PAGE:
It is here that a grey area emerges on what civilian objects contributing to violations of jus in bello (the humanitarian rules to be respected in warfare) should be treated more harshly than objects contributing to violations of jus ad bellum (the rules on the legality of the use of force) entail.
The conditions to be met under the Fourth Geneva Convention are: First, the object must contribute effectively to the military action of the enemy. This is exemplified by an object’s “nature, location, purpose or use”, which clarifies that not only objects of a military nature are military objectives. Second, its destruction, capture, or neutralisation has to offer a definite military advantage for the other side.
Also, one must appreciate that during the war, a hospital becomes a dual-use facility that can be used to treat soldiers and civilians. It can also be a shared infrastructure that is potentially useful for the military, and its destruction can limit the enemy’s progress. So, while the belligerent must meet the standards of the two tests and give a convincing reply for the bombing, the risk also is that given the size of Gaza, any facility can be wrongly called a military target, irrespective of its humanitarian character.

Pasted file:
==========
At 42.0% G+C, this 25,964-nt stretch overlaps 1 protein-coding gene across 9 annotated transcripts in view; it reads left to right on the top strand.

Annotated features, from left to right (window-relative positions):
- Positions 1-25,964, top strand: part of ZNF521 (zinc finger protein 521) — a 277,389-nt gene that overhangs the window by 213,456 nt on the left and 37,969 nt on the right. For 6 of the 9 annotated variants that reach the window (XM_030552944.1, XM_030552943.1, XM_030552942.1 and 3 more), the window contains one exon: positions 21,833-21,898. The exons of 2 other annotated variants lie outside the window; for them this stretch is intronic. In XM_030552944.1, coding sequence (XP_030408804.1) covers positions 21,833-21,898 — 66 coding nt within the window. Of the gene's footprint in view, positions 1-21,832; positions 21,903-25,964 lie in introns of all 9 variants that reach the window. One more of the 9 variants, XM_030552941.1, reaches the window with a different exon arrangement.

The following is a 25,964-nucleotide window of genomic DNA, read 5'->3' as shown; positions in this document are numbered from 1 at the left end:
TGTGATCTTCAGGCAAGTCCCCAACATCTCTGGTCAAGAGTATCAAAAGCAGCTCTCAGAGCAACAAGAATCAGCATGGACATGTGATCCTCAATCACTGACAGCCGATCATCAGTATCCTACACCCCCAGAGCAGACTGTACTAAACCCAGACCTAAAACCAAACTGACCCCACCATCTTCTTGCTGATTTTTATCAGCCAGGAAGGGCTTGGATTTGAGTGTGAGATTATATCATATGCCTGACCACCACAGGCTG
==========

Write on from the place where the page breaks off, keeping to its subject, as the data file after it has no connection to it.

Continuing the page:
An orphanage, maternity wards, kindergartens, religious shrines, or homes for the elderly can all be suspected or projected by the enemy of harbouring, sheltering, and training soldiers to advance the war, if not immediately, in the near future.
Given the large-scale destruction, it is very disheartening and legally ambiguous to bring justification to the bombing. While reparations should be made, a strategic silence from the authorities sends out a negative signal that humanitarian law is a toothless tiger.
The parties to the conflict must come together to hold a ceasefire and assist in reconstruction. The international community has a duty to ensure the implementation of international law. With images of dying children in the mortuary and the mortuary itself reduced to ashes, the violence must end and pave the way for peace. Non-combatants, especially women and children, deserve protection and should not grow up to have the trauma of rubble, debris, and explosions.
Sudeep Sudhakaran and Moses Raj G S are assistant law professors at St Joseph’s College of Law, Bengaluru. The views are personal.